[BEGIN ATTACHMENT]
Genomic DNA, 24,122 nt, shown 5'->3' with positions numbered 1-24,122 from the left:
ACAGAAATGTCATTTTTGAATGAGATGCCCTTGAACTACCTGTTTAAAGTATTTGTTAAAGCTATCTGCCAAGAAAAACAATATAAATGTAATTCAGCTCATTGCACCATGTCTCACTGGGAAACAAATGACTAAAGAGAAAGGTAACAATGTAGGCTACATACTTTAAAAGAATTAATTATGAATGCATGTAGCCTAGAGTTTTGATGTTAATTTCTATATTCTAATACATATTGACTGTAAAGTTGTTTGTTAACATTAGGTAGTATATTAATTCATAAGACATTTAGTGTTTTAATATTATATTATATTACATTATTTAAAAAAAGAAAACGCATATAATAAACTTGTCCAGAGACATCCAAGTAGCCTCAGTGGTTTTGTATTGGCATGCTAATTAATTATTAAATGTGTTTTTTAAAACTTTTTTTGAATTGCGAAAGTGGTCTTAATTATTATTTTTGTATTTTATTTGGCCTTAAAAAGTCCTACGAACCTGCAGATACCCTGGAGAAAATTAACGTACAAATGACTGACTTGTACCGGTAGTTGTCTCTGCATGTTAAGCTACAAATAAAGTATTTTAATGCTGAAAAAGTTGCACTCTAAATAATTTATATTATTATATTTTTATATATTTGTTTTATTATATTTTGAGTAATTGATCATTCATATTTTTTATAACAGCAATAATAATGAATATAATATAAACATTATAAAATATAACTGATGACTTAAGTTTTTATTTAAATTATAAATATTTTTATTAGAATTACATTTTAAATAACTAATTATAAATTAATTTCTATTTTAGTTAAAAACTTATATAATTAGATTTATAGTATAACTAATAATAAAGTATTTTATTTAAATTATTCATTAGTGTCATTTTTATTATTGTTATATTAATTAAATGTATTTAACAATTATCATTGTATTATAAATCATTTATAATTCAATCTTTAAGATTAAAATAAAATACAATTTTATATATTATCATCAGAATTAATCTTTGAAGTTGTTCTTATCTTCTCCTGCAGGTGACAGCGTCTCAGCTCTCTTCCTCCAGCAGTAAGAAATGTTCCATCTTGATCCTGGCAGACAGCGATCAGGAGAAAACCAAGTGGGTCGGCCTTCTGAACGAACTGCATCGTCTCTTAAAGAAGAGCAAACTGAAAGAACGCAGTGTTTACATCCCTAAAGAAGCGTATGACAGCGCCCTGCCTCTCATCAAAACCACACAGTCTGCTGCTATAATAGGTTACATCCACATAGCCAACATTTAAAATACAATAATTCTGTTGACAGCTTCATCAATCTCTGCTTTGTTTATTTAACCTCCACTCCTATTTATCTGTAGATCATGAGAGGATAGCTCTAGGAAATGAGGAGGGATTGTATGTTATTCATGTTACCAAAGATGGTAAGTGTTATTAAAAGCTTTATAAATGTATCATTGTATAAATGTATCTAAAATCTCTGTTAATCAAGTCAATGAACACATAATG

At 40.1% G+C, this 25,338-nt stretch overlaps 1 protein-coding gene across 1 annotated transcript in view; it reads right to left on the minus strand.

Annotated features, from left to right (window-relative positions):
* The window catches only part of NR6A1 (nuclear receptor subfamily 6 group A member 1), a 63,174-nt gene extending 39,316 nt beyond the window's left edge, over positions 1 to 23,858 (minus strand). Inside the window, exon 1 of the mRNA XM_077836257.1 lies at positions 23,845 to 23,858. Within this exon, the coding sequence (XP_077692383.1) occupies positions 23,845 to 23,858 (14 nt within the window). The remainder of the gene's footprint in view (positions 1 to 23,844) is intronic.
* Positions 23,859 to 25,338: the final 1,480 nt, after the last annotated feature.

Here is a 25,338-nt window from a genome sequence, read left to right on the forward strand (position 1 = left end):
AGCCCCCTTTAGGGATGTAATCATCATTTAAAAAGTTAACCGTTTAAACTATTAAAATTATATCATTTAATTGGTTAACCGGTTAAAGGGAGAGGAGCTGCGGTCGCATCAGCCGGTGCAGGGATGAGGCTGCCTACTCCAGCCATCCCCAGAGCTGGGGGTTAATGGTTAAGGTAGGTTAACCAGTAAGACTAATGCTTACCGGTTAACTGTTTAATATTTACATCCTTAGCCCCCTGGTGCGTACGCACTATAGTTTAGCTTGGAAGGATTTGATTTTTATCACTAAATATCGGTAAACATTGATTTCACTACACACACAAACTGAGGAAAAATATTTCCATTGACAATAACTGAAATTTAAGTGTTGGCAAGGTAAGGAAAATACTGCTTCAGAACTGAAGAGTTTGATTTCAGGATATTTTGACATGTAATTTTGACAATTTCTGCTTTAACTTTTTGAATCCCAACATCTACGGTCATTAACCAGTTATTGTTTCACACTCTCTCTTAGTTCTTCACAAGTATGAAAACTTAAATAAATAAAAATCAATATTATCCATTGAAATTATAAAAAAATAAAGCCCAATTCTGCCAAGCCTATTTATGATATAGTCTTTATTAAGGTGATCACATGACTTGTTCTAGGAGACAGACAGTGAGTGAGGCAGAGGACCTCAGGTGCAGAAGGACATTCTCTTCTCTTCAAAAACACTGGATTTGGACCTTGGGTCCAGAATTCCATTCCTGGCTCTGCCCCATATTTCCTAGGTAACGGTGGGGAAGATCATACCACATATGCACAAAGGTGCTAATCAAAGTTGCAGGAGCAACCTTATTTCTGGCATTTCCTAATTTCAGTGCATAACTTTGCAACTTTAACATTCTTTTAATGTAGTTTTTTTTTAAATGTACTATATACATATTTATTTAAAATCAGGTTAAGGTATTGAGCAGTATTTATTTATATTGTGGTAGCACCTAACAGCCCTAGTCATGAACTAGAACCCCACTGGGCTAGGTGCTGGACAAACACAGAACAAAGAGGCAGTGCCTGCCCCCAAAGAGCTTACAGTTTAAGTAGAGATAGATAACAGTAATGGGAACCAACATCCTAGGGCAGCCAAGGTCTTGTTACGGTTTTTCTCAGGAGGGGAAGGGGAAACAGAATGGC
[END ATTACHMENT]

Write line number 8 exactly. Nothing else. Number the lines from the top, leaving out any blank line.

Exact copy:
AGCCCCCTTTAGGGATGTAATCATCATTTAAAAAGTTAACCGTTTAAACTATTAAAATTATATCATTTAATTGGTTAACCGGTTAAAGGGAGAGGAGCTGCGGTCGCATCAGCCGGTGCAGGGATGAGGCTGCCTACTCCAGCCATCCCCAGAGCTGGGGGTTAATGGTTAAGGTAGGTTAACCAGTAAGACTAATGCTTACCGGTTAACTGTTTAATATTTACATCCTTAGCCCCCTGGTGCGTACGCACTATAGTTTAGCTTGGAAGGATTTGATTTTTATCACTAAATATCGGTAAACATTGATTTCACTACACACACAAACTGAGGAAAAATATTTCCATTGACAATAACTGAAATTTAAGTGTTGGCAAGGTAAGGAAAATACTGCTTCAGAACTGAAGAGTTTGATTTCAGGATATTTTGACATGTAATTTTGACAATTTCTGCTTTAACTTTTTGAATCCCAACATCTACGGTCATTAACCAGTTATTGTTTCACACTCTCTCTTAGTTCTTCACAAGTATGAAAACTTAAATAAATAAAAATCAATATTATCCATTGAAATTATAAAAAAATAAAGCCCAATTCTGCCAAGCCTATTTATGATATAGTCTTTATTAAGGTGATCACATGACTTGTTCTAGGAGACAGACAGTGAGTGAGGCAGAGGACCTCAGGTGCAGAAGGACATTCTCTTCTCTTCAAAAACACTGGATTTGGACCTTGGGTCCAGAATTCCATTCCTGGCTCTGCCCCATATTTCCTAGGTAACGGTGGGGAAGATCATACCACATATGCACAAAGGTGCTAATCAAAGTTGCAGGAGCAACCTTATTTCTGGCATTTCCTAATTTCAGTGCATAACTTTGCAACTTTAACATTCTTTTAATGTAGTTTTTTTTTAAATGTACTATATACATATTTATTTAAAATCAGGTTAAGGTATTGAGCAGTATTTATTTATATTGTGGTAGCACCTAACAGCCCTAGTCATGAACTAGAACCCCACTGGGCTAGGTGCTGGACAAACACAGAACAAAGAGGCAGTGCCTGCCCCCAAAGAGCTTACAGTTTAAGTAGAGATAGATAACAGTAATGGGAACCAACATCCTAGGGCAGCCAAGGTCTTGTTACGGTTTTTCTCAGGAGGGGAAGGGGAAACAGAATGGC